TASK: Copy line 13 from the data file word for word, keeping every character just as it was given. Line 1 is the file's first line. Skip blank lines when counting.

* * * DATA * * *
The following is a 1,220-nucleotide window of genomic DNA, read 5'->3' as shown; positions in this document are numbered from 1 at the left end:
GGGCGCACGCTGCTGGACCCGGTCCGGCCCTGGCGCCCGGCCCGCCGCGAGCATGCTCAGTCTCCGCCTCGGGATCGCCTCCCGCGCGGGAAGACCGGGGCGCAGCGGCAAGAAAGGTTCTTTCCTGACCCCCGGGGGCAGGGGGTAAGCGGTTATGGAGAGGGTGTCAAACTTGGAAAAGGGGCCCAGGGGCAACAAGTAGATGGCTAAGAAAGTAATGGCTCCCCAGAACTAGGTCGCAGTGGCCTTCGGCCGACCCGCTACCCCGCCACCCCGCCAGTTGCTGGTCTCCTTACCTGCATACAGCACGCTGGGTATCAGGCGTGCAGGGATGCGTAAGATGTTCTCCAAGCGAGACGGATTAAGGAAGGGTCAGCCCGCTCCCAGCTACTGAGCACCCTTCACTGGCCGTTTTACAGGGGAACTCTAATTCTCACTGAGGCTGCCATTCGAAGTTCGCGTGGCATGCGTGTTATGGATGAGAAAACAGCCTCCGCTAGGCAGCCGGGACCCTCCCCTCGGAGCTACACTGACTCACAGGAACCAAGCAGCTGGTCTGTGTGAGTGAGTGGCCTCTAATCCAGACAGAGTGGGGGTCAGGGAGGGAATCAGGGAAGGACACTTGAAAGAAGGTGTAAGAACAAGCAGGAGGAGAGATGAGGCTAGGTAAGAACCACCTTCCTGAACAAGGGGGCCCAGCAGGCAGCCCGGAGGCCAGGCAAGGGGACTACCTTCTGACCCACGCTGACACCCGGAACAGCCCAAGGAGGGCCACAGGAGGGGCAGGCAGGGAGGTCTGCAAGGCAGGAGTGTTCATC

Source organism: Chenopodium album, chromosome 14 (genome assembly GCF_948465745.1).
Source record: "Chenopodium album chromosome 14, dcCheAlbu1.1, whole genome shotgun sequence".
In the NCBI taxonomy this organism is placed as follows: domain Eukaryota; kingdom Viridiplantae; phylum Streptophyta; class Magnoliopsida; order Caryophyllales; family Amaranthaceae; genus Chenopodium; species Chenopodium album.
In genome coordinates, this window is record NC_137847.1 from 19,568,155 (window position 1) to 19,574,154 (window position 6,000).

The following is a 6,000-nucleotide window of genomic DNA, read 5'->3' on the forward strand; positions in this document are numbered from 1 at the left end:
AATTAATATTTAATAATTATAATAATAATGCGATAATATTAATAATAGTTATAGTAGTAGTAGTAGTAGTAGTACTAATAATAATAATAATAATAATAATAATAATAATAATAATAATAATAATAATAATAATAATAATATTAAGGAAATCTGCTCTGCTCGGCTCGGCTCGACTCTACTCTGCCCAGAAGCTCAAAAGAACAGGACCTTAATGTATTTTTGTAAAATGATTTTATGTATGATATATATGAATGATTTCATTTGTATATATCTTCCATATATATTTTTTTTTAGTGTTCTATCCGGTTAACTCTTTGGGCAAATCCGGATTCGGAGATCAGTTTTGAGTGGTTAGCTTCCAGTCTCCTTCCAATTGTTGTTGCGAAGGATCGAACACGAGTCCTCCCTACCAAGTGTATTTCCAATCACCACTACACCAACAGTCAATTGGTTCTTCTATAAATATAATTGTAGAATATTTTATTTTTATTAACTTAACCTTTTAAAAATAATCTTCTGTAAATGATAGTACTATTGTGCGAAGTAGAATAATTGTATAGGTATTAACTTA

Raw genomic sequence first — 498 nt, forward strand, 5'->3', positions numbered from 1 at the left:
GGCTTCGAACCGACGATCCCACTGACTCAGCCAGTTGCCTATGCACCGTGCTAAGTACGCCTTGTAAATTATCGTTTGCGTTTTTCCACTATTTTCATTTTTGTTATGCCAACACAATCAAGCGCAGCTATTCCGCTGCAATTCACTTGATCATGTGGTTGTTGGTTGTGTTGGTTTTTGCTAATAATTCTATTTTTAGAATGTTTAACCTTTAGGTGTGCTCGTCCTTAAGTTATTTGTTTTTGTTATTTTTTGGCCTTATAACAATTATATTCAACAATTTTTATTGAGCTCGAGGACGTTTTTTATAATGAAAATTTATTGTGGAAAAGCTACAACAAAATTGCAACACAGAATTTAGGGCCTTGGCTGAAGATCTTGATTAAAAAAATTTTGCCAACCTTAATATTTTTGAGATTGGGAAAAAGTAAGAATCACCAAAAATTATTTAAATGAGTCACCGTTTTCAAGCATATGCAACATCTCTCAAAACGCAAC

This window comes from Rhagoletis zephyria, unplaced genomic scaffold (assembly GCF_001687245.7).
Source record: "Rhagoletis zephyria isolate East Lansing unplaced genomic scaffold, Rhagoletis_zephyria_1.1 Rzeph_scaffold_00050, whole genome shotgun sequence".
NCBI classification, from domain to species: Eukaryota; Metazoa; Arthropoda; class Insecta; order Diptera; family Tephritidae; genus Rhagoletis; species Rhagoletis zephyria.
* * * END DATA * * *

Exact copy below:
NCBI classification, from domain to species: Eukaryota; Metazoa; Arthropoda; class Insecta; order Diptera; family Tephritidae; genus Rhagoletis; species Rhagoletis zephyria.